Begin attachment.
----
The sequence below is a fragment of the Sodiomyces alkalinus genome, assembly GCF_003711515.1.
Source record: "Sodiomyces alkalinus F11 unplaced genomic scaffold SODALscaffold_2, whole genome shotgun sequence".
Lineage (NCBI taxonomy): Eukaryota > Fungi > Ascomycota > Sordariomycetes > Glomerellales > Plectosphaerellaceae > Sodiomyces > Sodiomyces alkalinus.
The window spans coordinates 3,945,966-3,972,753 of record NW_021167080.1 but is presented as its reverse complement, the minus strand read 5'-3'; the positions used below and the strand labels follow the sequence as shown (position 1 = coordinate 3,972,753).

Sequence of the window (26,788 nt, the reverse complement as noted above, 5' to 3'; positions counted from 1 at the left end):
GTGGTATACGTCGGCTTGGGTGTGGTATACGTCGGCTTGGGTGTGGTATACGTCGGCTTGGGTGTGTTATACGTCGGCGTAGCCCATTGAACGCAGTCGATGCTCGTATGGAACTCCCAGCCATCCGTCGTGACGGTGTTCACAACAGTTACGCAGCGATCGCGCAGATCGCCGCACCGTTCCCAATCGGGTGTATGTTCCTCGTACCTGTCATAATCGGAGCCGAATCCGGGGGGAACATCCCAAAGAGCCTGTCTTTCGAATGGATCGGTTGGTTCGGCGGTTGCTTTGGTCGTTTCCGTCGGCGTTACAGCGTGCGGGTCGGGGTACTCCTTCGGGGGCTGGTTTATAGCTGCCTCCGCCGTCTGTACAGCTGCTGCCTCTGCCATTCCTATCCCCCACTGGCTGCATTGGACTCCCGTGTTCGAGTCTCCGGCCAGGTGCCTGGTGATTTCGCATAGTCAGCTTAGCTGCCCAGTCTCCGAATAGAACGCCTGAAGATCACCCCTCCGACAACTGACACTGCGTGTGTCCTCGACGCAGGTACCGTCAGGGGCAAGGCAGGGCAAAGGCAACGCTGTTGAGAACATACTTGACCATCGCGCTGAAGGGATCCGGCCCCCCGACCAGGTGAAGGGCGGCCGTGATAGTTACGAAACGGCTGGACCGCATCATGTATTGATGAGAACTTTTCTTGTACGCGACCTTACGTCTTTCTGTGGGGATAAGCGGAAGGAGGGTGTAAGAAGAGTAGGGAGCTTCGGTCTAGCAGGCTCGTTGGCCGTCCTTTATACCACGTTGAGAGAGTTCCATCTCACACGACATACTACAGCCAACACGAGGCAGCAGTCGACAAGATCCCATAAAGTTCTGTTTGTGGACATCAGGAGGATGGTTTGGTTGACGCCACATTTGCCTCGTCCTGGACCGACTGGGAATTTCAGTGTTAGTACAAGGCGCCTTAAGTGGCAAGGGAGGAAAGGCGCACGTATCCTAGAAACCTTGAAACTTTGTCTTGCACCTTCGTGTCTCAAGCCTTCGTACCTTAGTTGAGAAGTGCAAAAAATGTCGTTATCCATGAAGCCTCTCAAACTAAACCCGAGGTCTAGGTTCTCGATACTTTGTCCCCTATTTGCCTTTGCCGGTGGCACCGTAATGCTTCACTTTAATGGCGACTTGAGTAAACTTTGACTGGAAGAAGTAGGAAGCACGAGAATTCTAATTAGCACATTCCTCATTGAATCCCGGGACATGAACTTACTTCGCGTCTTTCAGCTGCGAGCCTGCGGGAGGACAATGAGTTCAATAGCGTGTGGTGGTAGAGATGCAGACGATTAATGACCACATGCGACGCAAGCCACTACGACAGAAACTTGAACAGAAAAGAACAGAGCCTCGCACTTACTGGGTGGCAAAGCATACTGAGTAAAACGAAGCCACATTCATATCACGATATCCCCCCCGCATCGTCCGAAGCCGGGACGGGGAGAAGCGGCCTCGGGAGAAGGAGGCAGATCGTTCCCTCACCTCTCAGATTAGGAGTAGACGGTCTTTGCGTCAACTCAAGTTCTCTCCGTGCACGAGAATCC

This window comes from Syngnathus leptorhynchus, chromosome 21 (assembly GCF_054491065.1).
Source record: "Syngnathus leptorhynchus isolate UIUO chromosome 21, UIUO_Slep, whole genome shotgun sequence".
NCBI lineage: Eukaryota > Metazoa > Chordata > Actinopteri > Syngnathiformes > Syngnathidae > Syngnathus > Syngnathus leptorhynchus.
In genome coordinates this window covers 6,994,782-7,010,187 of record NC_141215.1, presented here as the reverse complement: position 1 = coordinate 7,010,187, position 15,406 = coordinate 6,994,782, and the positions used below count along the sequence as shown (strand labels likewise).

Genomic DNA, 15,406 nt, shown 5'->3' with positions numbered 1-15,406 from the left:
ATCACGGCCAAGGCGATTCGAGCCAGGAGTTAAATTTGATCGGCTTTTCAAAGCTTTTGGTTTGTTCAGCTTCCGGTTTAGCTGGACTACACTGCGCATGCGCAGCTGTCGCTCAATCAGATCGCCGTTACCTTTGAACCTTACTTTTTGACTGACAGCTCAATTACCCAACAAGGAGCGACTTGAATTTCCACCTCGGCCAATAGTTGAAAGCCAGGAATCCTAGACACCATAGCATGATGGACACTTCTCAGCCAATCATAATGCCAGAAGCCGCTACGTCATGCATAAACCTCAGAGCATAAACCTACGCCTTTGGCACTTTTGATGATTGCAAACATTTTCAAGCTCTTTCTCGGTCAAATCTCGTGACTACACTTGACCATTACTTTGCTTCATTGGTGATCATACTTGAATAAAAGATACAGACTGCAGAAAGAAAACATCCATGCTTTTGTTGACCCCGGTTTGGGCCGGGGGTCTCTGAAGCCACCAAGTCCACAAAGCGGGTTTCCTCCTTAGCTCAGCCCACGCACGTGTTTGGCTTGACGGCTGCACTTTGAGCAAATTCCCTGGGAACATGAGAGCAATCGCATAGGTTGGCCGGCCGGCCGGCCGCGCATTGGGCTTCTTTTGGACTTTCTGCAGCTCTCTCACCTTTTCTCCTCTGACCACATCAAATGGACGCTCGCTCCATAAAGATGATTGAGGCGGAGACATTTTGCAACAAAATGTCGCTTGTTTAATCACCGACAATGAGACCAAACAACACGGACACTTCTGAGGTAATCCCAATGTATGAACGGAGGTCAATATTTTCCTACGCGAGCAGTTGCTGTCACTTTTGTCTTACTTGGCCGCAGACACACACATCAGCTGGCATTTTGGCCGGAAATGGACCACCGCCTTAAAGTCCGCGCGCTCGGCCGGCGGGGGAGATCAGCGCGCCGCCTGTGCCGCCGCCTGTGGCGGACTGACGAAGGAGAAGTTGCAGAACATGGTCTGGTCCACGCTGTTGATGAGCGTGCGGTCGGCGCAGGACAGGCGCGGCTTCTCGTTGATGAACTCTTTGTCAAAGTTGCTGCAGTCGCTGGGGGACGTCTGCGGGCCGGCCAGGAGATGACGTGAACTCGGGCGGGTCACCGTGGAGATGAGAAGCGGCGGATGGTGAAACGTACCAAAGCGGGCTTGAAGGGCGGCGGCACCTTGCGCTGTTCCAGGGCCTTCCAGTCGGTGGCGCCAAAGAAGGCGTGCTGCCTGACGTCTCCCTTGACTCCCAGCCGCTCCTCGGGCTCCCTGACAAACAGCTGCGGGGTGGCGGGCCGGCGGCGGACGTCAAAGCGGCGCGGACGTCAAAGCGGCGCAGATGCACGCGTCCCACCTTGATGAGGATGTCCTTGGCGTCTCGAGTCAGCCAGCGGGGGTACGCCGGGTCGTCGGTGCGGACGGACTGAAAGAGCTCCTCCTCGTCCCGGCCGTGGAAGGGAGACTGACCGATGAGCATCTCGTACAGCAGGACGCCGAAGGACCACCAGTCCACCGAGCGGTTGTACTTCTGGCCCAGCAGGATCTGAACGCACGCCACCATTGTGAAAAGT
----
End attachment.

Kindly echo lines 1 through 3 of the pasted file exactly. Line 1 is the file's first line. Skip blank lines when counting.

The sequence below is a fragment of the Sodiomyces alkalinus genome, assembly GCF_003711515.1.
Source record: "Sodiomyces alkalinus F11 unplaced genomic scaffold SODALscaffold_2, whole genome shotgun sequence".
Lineage (NCBI taxonomy): Eukaryota > Fungi > Ascomycota > Sordariomycetes > Glomerellales > Plectosphaerellaceae > Sodiomyces > Sodiomyces alkalinus.